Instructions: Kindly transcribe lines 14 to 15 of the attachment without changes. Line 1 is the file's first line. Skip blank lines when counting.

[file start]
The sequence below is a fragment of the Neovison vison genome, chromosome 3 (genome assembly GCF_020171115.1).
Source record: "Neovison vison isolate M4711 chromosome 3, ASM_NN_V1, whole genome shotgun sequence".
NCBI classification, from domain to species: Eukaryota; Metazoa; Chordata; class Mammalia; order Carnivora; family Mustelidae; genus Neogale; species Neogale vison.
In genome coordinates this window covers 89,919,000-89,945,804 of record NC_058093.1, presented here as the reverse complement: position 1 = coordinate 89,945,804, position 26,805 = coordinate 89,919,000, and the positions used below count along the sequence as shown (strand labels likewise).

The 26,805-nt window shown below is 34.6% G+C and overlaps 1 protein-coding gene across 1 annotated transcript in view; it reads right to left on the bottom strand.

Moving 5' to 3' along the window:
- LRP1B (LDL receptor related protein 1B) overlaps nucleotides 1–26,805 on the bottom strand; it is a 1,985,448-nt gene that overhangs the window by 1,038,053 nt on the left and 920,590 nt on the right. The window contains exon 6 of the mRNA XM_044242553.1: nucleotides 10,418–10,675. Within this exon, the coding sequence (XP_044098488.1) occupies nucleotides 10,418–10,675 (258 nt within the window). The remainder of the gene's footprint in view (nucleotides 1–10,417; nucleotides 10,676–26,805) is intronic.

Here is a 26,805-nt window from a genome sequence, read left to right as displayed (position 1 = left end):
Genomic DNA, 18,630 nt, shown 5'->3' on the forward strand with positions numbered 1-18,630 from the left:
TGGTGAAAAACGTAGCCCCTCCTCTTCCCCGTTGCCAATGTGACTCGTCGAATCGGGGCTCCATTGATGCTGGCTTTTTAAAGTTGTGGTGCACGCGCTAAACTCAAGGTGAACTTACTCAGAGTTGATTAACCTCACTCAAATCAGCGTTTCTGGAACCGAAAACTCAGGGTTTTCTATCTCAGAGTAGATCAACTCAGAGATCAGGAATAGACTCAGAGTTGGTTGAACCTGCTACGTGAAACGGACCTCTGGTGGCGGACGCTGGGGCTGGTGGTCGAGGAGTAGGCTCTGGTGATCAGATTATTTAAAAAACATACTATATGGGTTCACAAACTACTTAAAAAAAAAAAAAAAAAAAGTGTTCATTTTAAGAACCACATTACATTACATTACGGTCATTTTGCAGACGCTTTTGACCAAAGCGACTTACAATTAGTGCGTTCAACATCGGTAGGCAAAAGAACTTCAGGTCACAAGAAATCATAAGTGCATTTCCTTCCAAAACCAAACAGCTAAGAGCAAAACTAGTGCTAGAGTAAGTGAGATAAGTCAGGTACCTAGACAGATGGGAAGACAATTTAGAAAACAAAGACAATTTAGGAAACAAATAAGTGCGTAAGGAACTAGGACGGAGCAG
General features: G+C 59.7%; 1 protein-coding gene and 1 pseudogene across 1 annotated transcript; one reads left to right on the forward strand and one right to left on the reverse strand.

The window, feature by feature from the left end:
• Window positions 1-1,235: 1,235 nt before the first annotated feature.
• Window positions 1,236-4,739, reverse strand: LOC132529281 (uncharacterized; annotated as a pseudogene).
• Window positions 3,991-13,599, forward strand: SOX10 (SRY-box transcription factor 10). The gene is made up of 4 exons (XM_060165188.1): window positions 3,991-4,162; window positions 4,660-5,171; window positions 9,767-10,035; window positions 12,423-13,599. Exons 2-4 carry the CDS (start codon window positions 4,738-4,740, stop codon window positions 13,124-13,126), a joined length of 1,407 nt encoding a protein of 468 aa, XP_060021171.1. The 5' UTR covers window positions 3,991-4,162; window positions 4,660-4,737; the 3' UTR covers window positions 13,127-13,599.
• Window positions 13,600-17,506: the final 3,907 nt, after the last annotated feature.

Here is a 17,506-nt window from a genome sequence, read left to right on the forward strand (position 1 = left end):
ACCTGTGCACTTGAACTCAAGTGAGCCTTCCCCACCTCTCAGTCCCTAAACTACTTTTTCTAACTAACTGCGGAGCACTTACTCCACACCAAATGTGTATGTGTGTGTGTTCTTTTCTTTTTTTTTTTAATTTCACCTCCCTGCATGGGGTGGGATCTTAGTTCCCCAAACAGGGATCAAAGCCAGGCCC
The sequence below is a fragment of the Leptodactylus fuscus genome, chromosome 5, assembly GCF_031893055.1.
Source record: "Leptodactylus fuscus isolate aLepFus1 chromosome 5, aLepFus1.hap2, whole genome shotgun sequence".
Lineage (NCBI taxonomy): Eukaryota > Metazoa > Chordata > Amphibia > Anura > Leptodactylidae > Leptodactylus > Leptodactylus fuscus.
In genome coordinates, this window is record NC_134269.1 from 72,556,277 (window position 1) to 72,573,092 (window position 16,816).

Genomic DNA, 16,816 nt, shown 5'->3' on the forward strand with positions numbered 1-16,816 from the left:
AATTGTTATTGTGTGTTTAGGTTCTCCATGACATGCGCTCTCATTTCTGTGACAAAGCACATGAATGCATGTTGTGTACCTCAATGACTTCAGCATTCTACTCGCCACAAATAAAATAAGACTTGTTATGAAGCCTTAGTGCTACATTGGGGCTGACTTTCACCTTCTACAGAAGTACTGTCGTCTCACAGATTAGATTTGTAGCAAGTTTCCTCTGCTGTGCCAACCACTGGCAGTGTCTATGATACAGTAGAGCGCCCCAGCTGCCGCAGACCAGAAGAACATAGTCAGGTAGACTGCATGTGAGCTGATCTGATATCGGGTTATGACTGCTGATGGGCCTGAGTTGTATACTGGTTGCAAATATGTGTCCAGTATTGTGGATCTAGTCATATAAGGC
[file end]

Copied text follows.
• Window positions 1,236-4,739, reverse strand: LOC132529281 (uncharacterized; annotated as a pseudogene).
• Window positions 3,991-13,599, forward strand: SOX10 (SRY-box transcription factor 10). The gene is made up of 4 exons (XM_060165188.1): window positions 3,991-4,162; window positions 4,660-5,171; window positions 9,767-10,035; window positions 12,423-13,599. Exons 2-4 carry the CDS (start codon window positions 4,738-4,740, stop codon window positions 13,124-13,126), a joined length of 1,407 nt encoding a protein of 468 aa, XP_060021171.1. The 5' UTR covers window positions 3,991-4,162; window positions 4,660-4,737; the 3' UTR covers window positions 13,127-13,599.